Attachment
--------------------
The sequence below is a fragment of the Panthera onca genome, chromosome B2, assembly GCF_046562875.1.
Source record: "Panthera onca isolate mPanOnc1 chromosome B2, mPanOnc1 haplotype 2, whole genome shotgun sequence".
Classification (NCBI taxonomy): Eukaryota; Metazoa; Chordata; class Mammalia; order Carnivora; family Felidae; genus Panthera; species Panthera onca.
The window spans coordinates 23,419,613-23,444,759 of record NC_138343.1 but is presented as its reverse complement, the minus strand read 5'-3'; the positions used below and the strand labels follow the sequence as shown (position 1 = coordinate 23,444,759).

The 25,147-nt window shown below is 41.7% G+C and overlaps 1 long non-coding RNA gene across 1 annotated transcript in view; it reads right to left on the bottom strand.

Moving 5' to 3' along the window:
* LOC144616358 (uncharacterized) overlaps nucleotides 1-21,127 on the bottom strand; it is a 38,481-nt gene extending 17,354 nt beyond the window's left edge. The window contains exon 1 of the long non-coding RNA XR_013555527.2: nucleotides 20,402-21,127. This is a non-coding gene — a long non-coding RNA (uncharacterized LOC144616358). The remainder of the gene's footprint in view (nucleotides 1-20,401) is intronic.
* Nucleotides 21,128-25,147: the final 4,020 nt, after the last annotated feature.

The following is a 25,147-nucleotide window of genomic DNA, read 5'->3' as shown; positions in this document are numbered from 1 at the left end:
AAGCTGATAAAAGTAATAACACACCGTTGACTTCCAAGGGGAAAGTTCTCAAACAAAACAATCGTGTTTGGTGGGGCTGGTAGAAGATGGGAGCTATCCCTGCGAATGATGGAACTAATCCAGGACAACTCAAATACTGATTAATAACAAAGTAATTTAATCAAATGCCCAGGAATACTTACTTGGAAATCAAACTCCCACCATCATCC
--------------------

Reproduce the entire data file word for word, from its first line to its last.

The sequence below is a fragment of the Panthera onca genome, chromosome B2, assembly GCF_046562875.1.
Source record: "Panthera onca isolate mPanOnc1 chromosome B2, mPanOnc1 haplotype 2, whole genome shotgun sequence".
Classification (NCBI taxonomy): Eukaryota; Metazoa; Chordata; class Mammalia; order Carnivora; family Felidae; genus Panthera; species Panthera onca.
The window spans coordinates 23,419,613-23,444,759 of record NC_138343.1 but is presented as its reverse complement, the minus strand read 5'-3'; the positions used below and the strand labels follow the sequence as shown (position 1 = coordinate 23,444,759).

The 25,147-nt window shown below is 41.7% G+C and overlaps 1 long non-coding RNA gene across 1 annotated transcript in view; it reads right to left on the bottom strand.

Moving 5' to 3' along the window:
* LOC144616358 (uncharacterized) overlaps nucleotides 1-21,127 on the bottom strand; it is a 38,481-nt gene extending 17,354 nt beyond the window's left edge. The window contains exon 1 of the long non-coding RNA XR_013555527.2: nucleotides 20,402-21,127. This is a non-coding gene — a long non-coding RNA (uncharacterized LOC144616358). The remainder of the gene's footprint in view (nucleotides 1-20,401) is intronic.
* Nucleotides 21,128-25,147: the final 4,020 nt, after the last annotated feature.

The following is a 25,147-nucleotide window of genomic DNA, read 5'->3' as shown; positions in this document are numbered from 1 at the left end:
AAGCTGATAAAAGTAATAACACACCGTTGACTTCCAAGGGGAAAGTTCTCAAACAAAACAATCGTGTTTGGTGGGGCTGGTAGAAGATGGGAGCTATCCCTGCGAATGATGGAACTAATCCAGGACAACTCAAATACTGATTAATAACAAAGTAATTTAATCAAATGCCCAGGAATACTTACTTGGAAATCAAACTCCCACCATCATCC